From hope to anger on immigration reform
For supporters of comprehensive immigration reform, 2013 kicked off with great promise. "Now is the time," President Obama said after a bipartisan group of eight senators released its overhaul proposal in January.
For supporters of comprehensive immigration reform, 2013 kicked off with great promise.
"Now is the time," President Obama said after a bipartisan group of eight senators released its overhaul proposal in January.
Their blueprint, most of which was adopted by the Senate in June, includes beefed-up border security and a 13-year path to citizenship for many of the nation's estimated 11.7 million undocumented immigrants.
Analysts agreed that Latino voters expected reform, Democrats wanted it, and Republicans needed it to be viable with Hispanics, who constitute the country's fastest-growing voting bloc.
How did a priority of the White House and both parties go from Sí se puede - yes we can - to No way, by year's end? From hope to nope?
The House, which flirted with legislation, including a bill similar to the Senate's, adjourned Friday without taking action.
"A lot of people were hopeful," said Varsovia Fernandez, executive director of the Greater Philadelphia Hispanic Chamber of Commerce, the 580-member association that includes high-tech firms in the suburbs, bodegas in the city, and favors an overhaul.
"What happened was the health-care Affordability Act took a lot of attention this year. Then we had the budget impasse. And more Obamacare issues" when people had problems signing up for insurance, Fernandez said.
Add the foreign-policy demands of Syria's civil war, Iran's nuclear program, and the Republicans' preference for piecemeal change instead of the Senate's omnibus-bill approach, and the issue stalled.
Those who want stricter limits on immigration object to amnesty for the undocumented who flouted U.S. law. They applaud the administration's record-setting pace of deportations, about 400,000 a year since Obama took office.
"The problem is not legalizing [the undocumented], as distasteful and expensive as that would be," said Mark Krikorian, director of the Center for Immigration Studies, a Washington think tank, which favors tougher immigration limits. "The problem is that we will be in the same place 10 years from now. No one believes that new immigration laws will be enforced any better than the old ones."
State Rep. Daryl Metcalfe (R., Butler), Pennsylvania's most vocal critic of illegal immigration, heads a national group - State Legislators for Legal Immigration - which keeps tabs on Congress and the White House.
Amnesties under Presidents Ronald Reagan and Bill Clinton "didn't work," said Metcalfe. "Obama's won't work either. Republicans should reach out not just to Latino voters, but to all hardworking Americans using [issues] like tax policy and limited government."
For their part, proponents of reform say the imperatives to act are practical and moral.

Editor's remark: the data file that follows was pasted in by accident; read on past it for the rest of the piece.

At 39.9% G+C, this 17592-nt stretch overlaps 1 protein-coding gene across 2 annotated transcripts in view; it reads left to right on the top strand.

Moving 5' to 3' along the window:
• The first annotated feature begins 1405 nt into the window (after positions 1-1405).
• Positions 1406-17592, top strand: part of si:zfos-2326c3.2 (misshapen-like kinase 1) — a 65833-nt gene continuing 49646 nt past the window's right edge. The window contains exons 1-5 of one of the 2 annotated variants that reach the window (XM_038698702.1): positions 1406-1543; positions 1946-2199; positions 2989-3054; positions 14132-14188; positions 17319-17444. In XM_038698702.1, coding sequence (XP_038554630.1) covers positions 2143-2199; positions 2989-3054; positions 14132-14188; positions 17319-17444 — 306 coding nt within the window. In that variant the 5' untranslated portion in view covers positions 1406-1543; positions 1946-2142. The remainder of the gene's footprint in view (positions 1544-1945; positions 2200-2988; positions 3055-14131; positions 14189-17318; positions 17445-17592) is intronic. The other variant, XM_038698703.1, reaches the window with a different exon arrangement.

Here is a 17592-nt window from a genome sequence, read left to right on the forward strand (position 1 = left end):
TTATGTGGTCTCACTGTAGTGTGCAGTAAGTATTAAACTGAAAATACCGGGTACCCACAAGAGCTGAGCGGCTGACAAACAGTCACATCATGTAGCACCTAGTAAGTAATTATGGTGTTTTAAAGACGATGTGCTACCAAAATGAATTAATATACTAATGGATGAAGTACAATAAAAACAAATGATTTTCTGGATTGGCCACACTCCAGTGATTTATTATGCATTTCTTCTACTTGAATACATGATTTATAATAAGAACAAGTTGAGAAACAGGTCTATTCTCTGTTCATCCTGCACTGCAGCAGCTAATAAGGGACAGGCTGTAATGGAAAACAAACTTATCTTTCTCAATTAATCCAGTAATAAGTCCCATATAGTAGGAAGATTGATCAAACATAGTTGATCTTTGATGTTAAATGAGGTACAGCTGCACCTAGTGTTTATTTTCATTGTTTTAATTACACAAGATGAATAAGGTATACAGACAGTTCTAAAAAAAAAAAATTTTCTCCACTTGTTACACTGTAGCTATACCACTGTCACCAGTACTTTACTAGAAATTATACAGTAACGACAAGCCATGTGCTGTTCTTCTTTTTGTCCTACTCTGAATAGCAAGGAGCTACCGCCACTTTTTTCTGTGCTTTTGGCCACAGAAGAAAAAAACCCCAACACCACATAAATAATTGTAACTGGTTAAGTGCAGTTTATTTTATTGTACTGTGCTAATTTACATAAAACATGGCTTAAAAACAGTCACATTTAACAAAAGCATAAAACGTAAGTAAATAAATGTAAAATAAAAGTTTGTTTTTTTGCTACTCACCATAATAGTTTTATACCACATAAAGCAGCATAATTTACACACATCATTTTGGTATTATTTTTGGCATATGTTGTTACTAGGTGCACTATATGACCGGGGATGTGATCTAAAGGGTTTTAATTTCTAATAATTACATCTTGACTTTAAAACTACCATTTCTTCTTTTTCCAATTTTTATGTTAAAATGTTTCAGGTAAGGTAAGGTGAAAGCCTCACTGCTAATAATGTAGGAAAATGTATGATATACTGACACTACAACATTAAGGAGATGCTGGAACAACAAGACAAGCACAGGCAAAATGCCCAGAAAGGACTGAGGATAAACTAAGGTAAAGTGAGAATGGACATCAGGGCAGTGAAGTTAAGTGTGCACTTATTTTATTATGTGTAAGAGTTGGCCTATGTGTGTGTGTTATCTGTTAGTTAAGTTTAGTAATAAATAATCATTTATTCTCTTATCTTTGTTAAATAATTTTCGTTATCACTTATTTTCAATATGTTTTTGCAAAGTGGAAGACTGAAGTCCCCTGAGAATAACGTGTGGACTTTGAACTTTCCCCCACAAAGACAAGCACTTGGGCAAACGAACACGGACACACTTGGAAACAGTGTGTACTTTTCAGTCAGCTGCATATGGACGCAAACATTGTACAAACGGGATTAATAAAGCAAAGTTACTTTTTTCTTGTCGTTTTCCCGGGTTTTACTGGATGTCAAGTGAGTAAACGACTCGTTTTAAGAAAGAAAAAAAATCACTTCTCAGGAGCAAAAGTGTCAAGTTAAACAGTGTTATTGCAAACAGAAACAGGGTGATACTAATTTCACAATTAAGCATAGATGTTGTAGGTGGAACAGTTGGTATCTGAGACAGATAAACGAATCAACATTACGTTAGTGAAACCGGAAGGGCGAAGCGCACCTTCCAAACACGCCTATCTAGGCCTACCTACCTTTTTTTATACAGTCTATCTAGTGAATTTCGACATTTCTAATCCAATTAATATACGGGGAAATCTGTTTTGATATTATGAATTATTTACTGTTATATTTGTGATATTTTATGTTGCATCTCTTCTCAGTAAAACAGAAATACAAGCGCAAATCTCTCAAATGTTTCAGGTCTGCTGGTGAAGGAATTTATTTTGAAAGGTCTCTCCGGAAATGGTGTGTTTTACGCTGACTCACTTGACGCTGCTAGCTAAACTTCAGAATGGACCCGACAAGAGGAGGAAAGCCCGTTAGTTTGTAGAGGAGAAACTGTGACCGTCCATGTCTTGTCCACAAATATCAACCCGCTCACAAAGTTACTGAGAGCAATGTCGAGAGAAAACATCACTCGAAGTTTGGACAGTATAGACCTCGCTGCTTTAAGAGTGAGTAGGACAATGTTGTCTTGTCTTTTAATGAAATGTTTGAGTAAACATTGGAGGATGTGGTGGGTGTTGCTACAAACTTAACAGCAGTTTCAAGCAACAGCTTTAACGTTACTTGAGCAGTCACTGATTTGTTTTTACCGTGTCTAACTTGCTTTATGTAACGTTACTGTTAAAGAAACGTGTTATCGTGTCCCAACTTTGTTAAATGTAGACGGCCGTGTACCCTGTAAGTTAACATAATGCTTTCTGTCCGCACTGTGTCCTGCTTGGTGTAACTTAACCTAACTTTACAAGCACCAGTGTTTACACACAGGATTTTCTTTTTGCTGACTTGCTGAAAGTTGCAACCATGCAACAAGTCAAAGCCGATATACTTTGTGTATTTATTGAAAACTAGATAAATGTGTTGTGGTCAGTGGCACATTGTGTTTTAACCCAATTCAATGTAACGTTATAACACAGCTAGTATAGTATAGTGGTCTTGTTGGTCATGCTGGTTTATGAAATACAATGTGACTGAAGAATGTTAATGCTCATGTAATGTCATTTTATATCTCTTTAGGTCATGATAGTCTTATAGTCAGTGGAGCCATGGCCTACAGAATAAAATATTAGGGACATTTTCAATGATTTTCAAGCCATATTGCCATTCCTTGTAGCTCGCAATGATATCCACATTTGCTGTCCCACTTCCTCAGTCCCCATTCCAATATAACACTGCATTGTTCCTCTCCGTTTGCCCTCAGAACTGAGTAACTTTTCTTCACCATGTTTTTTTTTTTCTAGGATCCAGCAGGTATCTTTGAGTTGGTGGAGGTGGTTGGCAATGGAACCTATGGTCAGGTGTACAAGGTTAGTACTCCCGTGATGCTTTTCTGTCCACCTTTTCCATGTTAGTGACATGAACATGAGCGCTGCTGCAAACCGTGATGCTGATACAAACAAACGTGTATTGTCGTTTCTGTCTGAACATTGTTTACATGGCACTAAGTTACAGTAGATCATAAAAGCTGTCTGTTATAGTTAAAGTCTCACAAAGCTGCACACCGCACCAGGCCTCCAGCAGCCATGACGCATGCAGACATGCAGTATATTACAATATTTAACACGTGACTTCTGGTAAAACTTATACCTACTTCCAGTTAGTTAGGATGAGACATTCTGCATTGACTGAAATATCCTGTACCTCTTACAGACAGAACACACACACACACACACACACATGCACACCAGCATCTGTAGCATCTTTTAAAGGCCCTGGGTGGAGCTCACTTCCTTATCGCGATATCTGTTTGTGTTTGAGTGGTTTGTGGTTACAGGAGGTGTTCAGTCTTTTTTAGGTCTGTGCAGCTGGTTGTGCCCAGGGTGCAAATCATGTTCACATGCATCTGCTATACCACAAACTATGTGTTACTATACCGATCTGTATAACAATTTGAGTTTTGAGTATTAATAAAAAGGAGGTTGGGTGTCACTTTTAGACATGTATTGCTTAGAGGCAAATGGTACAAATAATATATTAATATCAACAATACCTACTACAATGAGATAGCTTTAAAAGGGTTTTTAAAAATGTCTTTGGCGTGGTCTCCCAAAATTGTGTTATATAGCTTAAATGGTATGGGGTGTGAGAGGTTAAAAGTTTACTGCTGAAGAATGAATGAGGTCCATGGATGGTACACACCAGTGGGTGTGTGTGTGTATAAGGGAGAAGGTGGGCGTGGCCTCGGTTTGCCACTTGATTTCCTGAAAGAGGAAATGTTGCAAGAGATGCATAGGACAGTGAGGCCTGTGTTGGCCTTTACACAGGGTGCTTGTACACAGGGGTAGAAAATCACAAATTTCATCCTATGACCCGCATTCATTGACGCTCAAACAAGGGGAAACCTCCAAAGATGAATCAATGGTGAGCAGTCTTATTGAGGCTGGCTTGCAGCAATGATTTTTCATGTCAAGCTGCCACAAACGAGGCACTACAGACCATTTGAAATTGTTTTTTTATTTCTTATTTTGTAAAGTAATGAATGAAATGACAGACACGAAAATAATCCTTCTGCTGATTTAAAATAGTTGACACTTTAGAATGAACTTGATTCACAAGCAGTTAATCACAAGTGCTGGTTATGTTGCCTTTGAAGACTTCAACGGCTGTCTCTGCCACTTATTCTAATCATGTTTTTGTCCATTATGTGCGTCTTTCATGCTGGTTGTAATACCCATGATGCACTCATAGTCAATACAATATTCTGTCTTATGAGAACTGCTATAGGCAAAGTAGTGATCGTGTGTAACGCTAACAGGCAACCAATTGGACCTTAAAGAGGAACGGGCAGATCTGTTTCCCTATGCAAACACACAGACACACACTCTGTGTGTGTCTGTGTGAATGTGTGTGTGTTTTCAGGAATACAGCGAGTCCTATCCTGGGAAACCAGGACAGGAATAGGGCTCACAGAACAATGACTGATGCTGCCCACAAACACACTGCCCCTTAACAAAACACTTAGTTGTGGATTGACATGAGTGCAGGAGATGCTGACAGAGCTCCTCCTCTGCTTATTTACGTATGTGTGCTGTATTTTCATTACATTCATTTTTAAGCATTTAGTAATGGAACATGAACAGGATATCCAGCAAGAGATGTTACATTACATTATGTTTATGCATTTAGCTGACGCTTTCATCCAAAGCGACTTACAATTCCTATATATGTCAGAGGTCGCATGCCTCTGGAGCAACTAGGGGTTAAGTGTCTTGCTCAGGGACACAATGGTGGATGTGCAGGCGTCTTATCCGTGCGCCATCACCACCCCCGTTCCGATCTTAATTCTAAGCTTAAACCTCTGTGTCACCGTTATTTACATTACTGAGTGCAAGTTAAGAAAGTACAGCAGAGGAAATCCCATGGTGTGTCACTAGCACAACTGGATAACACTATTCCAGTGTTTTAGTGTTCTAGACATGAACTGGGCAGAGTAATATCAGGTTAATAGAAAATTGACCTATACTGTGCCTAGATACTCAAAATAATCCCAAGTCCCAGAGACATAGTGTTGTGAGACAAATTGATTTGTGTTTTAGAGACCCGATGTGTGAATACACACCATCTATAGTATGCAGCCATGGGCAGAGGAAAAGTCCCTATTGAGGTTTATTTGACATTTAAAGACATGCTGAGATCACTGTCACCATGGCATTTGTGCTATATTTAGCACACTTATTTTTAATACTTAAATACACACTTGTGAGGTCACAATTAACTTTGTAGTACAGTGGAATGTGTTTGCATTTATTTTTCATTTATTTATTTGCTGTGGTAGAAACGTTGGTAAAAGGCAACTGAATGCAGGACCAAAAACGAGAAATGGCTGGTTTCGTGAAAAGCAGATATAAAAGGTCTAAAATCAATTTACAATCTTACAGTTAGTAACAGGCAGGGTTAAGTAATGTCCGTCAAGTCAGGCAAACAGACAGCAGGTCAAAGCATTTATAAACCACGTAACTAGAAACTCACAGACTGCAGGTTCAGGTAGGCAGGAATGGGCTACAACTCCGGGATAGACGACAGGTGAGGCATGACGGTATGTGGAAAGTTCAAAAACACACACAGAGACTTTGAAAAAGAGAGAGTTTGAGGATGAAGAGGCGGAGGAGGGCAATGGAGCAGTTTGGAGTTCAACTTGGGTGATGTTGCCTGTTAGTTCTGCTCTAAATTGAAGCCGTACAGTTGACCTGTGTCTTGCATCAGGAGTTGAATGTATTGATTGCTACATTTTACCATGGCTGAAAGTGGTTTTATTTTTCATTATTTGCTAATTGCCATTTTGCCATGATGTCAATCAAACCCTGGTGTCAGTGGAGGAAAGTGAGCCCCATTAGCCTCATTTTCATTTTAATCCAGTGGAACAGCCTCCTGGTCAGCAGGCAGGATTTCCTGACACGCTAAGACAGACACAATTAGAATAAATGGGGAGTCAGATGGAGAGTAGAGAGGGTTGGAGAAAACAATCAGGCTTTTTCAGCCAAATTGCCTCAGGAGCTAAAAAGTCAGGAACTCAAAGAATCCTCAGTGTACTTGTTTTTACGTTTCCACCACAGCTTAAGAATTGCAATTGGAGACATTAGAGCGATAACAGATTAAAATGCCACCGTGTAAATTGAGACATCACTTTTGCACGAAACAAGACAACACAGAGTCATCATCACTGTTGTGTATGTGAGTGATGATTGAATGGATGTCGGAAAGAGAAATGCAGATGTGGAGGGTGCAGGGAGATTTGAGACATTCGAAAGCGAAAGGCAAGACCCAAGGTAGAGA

"In Philadelphia, especially in the neighborhoods, there are a lot of businesses that rely on [low-skilled] immigrant labor," Fernandez said.
"But we are also the capital of pharma and biotech in the U.S., right? They rely heavily on [high-skilled] H1B visas. These companies are unable to hire a talented, diverse workforce because of lack of immigration reform.
"It's not just the guy who comes across the border with nothing. It is also the professionals and high-tech students who could enhance STEM [science, technology, engineering, and medicine] and grow the economy."
Natasha Kelemen, director of the Pennsylvania Immigration and Citizenship Coalition, an advocacy group, said "it is fair to say we failed" at comprehensive reform in 2013.
"But with the changing demographics of the country," she said, growing diversity, and higher birthrates among immigrant groups, "it is clear [reform] is going to happen at some point."
For now, said Kelemen, the national movement that she is a part of takes solace in having pushed the envelope. Thirteen jurisdictions - 10 of them within the last year - have passed bills to provide driver's licenses to undocumented immigrants; more than 20 municipalities, counties, and states have limited local police cooperation with federal agents of Immigration and Customs Enforcement, she said.
"We knew that we'd have to apply pressure for something to move," said Erika Almiron, director of the immigrant-rights group Juntos, which has chapters in Philadelphia and Norristown. Her members, many of whom are low-income Latinos, began the year optimistic, she said and now are impatient and increasingly angry with Obama, whose approval rating among Hispanics, according to last week's Gallup poll, fell 23 points in the last year.
"With 1,100 deportations happening every day, we're supposed to wait?" she said. "I think that's unfair and unjust."
By year's end, frustrated activists were attempting to blockade immigration detention centers, including the one in Philadelphia on Wednesday. Other activists are publicly fasting to try to pressure Congress to act.
In November, the president and Michelle Obama met with hunger strikers in a tent on the National Mall, including several who had consumed only water for more than three weeks.
For Almiron, who wants Obama to use his executive powers to halt deportations while Congress equivocates, the visit was a mere photo op.
"We need him to act," she said. "I don't think people were fasting to have the president come visit."